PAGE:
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How social media impacts disaster response

How social media impacts disaster response

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From Facebook distress calls to mobile apps directing victims to shelters, social media is becoming a big part of disaster preparedness, response and recovery.

From Facebook distress calls to mobile apps directing victims to shelters, social media is becoming a big part of disaster preparedness, response and recovery, according to Philadelphia researchers.

Dr. Raina Merchant, an assistant professor of emergency medicine at the Perelman School of Medicine at the University of Pennsylvania, was first author on a recent New England Journal of Medicine perspective paper about how social media impacts how we cope with disasters. Below are excerpts from our interview.

How does social media help us prepare for disasters?

It's about making sure we're using the same things for day-to-day that we would use in emergencies. It's about beginning to integrate information about where emergency services may be located, where people can find information for emergency resources. Tools we use day-to-day offer enormous promise. [You might] have an app that you'd use not only for locating the closest grocery store, but also [for finding] the closest shelters.

Increasingly around the country, people are providing information on wait times in emergency rooms. You never really think about using the emergency room until that moment of need, but if every day you're driving by a billboard that tells you about the wait times for the emergency room in your community or you're getting tweets about it, it's something you're going to think about in the midst of a major disaster. You won't have to start from scratch to get this information.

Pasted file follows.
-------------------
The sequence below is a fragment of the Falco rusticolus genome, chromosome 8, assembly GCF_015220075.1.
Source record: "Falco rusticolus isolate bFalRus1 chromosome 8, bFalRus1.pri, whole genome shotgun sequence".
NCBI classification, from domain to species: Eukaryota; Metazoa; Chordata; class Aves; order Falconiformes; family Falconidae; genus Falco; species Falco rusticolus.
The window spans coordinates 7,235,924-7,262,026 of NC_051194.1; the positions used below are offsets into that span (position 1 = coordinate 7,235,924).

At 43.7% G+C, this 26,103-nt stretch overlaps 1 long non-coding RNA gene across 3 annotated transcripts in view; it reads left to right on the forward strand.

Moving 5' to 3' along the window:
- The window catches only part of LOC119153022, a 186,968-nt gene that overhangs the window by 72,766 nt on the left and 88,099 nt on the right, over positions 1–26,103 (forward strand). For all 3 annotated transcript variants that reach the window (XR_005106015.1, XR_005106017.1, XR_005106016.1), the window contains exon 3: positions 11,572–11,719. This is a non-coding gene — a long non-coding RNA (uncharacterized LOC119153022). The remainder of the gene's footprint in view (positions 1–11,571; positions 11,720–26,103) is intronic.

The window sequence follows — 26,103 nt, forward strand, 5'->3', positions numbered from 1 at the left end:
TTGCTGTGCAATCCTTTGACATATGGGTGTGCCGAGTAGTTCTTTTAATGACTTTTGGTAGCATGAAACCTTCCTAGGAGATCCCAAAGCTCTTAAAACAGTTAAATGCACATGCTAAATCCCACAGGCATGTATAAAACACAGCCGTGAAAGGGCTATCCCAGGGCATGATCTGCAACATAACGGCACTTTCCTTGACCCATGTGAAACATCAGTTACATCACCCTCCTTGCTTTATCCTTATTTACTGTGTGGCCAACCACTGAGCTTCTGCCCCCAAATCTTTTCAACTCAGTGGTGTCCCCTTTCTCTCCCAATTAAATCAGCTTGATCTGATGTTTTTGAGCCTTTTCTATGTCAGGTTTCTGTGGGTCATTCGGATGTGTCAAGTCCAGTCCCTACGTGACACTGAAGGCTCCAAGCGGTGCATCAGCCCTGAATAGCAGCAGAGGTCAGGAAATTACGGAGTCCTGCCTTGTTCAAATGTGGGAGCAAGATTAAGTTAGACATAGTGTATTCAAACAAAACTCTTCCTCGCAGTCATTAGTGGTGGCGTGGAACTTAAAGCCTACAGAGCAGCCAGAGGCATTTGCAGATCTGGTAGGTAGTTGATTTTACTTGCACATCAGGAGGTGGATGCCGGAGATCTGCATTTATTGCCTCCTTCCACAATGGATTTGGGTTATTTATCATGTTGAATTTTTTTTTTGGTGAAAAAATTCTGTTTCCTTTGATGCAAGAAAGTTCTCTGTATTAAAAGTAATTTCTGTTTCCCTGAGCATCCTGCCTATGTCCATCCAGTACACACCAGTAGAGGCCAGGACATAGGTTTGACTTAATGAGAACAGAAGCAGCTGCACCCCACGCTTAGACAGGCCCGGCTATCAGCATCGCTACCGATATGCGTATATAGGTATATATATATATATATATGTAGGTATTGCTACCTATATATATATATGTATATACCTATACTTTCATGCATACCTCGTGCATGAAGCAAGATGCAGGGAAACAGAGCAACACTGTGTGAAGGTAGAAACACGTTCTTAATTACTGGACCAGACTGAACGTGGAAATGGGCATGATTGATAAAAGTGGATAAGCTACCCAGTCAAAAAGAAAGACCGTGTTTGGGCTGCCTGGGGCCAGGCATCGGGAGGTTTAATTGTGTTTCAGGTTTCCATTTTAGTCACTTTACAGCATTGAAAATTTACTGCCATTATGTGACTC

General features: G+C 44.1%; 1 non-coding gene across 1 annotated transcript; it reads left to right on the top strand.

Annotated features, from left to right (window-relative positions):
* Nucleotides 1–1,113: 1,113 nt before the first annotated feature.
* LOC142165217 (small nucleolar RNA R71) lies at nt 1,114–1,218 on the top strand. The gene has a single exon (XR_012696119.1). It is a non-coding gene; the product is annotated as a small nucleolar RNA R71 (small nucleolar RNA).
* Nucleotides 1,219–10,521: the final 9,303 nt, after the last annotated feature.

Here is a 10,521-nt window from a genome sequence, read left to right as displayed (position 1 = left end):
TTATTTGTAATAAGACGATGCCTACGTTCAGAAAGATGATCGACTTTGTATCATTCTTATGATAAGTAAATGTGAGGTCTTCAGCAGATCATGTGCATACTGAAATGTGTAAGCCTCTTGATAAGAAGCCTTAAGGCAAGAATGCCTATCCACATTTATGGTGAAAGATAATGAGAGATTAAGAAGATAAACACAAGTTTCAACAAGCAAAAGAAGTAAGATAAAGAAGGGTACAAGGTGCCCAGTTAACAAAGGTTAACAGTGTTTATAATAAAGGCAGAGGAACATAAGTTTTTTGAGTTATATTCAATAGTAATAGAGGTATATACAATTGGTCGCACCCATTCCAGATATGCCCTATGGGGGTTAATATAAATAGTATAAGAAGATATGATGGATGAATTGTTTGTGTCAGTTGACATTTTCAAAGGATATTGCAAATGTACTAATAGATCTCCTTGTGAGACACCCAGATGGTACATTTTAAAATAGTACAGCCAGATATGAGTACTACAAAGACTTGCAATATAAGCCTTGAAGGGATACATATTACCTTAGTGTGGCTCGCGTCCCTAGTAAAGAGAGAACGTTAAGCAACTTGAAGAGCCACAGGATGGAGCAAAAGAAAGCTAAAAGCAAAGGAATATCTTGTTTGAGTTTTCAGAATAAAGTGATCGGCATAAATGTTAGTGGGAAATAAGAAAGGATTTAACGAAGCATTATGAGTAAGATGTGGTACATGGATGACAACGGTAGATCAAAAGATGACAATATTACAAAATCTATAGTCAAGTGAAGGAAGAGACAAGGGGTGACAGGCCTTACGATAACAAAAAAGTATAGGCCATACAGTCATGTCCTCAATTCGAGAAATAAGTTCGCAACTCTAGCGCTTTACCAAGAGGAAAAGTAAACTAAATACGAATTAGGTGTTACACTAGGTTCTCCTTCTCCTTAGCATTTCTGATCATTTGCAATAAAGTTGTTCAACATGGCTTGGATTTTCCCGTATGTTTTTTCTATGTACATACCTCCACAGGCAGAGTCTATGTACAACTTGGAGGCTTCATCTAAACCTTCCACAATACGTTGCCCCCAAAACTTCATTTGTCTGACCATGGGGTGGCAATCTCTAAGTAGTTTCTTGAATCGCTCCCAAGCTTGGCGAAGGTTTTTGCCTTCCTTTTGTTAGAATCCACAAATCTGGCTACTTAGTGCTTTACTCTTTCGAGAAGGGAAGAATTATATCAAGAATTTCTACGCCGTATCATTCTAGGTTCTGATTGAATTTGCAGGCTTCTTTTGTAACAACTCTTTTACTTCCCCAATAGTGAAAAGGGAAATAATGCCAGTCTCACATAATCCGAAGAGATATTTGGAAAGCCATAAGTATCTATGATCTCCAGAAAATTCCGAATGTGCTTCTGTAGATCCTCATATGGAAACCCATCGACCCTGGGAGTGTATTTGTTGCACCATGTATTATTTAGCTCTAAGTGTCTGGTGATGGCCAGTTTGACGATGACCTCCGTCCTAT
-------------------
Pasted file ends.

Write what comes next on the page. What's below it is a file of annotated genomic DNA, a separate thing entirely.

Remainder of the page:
What about using social media to respond to disasters?

I'm constantly reading news about how in disasters people are using tools like Facebook to post messages about needing help. Rather than picking up the phone and making several calls, they're posting on Facebook that they have a need for something. In Haiti, people were posting about being trapped under the rubble. When disasters happen on university campuses, people are posting information about who is or isn't OK. Oftentimes it's happening well in advance of when traditional media sources are providing information about victims. Family members and friends might be more likely to trust information they get in real time from these sources.

How does social media help us recover from disasters?

Recovery and resilience go hand in hand. There are so many things that communities can do during the difficult time of recovery that can help them rebuild their surroundings and be prepared for the next potential disaster. You hear reports of social media being used for psychological first aid, being able to directly provide information to responders about what they went through. We don't have a good system for debriefing. There's an event, everyone wants to help. They want to donate their money and time. They're going to disaster sites. We don't really have a system in place where we can provide people with support after the fact. They're often a bit overwhelmed and we don't have a good system for tracking people and getting them in touch with needed resources. There are opportunities through social media and people posting about their experiences to give them information in real time that they can use.